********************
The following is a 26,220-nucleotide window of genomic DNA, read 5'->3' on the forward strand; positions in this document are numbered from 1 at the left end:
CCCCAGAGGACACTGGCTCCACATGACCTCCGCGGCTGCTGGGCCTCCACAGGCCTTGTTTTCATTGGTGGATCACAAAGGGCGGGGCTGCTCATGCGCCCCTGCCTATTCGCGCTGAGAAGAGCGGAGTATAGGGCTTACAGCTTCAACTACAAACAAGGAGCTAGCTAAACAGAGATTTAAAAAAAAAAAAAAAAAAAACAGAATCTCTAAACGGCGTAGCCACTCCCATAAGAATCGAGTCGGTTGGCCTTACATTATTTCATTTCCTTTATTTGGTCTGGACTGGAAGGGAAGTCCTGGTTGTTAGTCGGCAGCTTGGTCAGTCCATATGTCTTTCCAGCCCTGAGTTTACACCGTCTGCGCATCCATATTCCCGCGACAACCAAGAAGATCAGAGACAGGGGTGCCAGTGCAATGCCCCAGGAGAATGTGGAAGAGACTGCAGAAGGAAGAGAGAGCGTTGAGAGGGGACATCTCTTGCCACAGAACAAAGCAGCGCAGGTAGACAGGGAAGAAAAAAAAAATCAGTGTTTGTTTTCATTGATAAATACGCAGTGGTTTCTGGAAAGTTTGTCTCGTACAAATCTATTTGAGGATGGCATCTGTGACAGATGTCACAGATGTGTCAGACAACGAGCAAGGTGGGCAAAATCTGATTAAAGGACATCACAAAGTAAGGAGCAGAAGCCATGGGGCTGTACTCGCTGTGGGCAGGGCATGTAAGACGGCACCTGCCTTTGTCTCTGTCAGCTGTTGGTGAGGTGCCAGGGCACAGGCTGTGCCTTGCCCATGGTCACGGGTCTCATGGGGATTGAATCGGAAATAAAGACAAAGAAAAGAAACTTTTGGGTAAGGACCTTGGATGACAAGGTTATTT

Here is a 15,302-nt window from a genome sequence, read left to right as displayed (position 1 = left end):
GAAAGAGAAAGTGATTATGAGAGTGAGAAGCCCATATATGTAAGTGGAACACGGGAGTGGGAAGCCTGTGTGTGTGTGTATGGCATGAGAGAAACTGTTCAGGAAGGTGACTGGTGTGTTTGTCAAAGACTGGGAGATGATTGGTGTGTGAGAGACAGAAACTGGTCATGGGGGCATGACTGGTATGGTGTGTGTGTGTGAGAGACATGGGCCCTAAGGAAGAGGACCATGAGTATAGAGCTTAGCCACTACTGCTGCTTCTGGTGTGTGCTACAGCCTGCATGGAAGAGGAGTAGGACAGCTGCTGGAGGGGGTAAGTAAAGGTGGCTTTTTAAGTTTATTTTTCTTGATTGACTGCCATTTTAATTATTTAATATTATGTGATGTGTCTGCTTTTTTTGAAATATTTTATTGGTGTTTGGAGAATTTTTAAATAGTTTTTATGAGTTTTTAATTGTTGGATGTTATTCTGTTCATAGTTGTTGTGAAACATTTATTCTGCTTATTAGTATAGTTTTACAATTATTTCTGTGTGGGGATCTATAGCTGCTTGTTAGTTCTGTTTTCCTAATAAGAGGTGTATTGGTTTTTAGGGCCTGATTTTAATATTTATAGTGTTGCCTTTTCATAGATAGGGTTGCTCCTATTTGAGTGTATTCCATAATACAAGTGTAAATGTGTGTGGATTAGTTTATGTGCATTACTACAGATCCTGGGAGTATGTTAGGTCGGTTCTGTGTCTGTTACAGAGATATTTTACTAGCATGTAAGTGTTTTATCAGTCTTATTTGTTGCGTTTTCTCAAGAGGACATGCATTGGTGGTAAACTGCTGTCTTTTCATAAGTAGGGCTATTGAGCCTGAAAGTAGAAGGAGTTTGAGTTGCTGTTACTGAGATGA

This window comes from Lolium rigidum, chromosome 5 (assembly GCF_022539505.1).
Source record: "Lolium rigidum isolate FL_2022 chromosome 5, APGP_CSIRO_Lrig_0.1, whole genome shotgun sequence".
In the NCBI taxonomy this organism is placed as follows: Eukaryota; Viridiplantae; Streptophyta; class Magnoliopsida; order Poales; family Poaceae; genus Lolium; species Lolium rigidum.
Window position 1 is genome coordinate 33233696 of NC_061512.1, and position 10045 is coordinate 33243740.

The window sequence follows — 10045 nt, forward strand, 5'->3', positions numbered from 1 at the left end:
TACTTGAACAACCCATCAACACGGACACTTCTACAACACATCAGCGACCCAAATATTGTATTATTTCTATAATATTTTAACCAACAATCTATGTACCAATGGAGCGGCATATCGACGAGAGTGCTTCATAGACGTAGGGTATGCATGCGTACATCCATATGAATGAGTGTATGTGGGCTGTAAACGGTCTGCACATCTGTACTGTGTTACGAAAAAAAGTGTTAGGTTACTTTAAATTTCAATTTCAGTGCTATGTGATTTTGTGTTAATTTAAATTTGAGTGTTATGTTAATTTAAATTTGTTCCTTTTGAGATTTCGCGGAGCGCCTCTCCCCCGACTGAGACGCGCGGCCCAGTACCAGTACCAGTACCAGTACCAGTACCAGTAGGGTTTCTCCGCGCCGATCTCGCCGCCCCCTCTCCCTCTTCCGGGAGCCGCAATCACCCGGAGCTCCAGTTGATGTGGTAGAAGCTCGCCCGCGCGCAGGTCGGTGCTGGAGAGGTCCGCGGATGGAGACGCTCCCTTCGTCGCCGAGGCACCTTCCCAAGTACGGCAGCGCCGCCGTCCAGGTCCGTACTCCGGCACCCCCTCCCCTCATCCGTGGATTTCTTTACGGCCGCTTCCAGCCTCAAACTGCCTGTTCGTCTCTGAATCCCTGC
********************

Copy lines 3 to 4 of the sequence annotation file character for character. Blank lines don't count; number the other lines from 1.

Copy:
Here is a 15,302-nt window from a genome sequence, read left to right as displayed (position 1 = left end):
GAAAGAGAAAGTGATTATGAGAGTGAGAAGCCCATATATGTAAGTGGAACACGGGAGTGGGAAGCCTGTGTGTGTGTGTATGGCATGAGAGAAACTGTTCAGGAAGGTGACTGGTGTGTTTGTCAAAGACTGGGAGATGATTGGTGTGTGAGAGACAGAAACTGGTCATGGGGGCATGACTGGTATGGTGTGTGTGTGTGAGAGACATGGGCCCTAAGGAAGAGGACCATGAGTATAGAGCTTAGCCACTACTGCTGCTTCTGGTGTGTGCTACAGCCTGCATGGAAGAGGAGTAGGACAGCTGCTGGAGGGGGTAAGTAAAGGTGGCTTTTTAAGTTTATTTTTCTTGATTGACTGCCATTTTAATTATTTAATATTATGTGATGTGTCTGCTTTTTTTGAAATATTTTATTGGTGTTTGGAGAATTTTTAAATAGTTTTTATGAGTTTTTAATTGTTGGATGTTATTCTGTTCATAGTTGTTGTGAAACATTTATTCTGCTTATTAGTATAGTTTTACAATTATTTCTGTGTGGGGATCTATAGCTGCTTGTTAGTTCTGTTTTCCTAATAAGAGGTGTATTGGTTTTTAGGGCCTGATTTTAATATTTATAGTGTTGCCTTTTCATAGATAGGGTTGCTCCTATTTGAGTGTATTCCATAATACAAGTGTAAATGTGTGTGGATTAGTTTATGTGCATTACTACAGATCCTGGGAGTATGTTAGGTCGGTTCTGTGTCTGTTACAGAGATATTTTACTAGCATGTAAGTGTTTTATCAGTCTTATTTGTTGCGTTTTCTCAAGAGGACATGCATTGGTGGTAAACTGCTGTCTTTTCATAAGTAGGGCTATTGAGCCTGAAAGTAGAAGGAGTTTGAGTTGCTGTTACTGAGATGA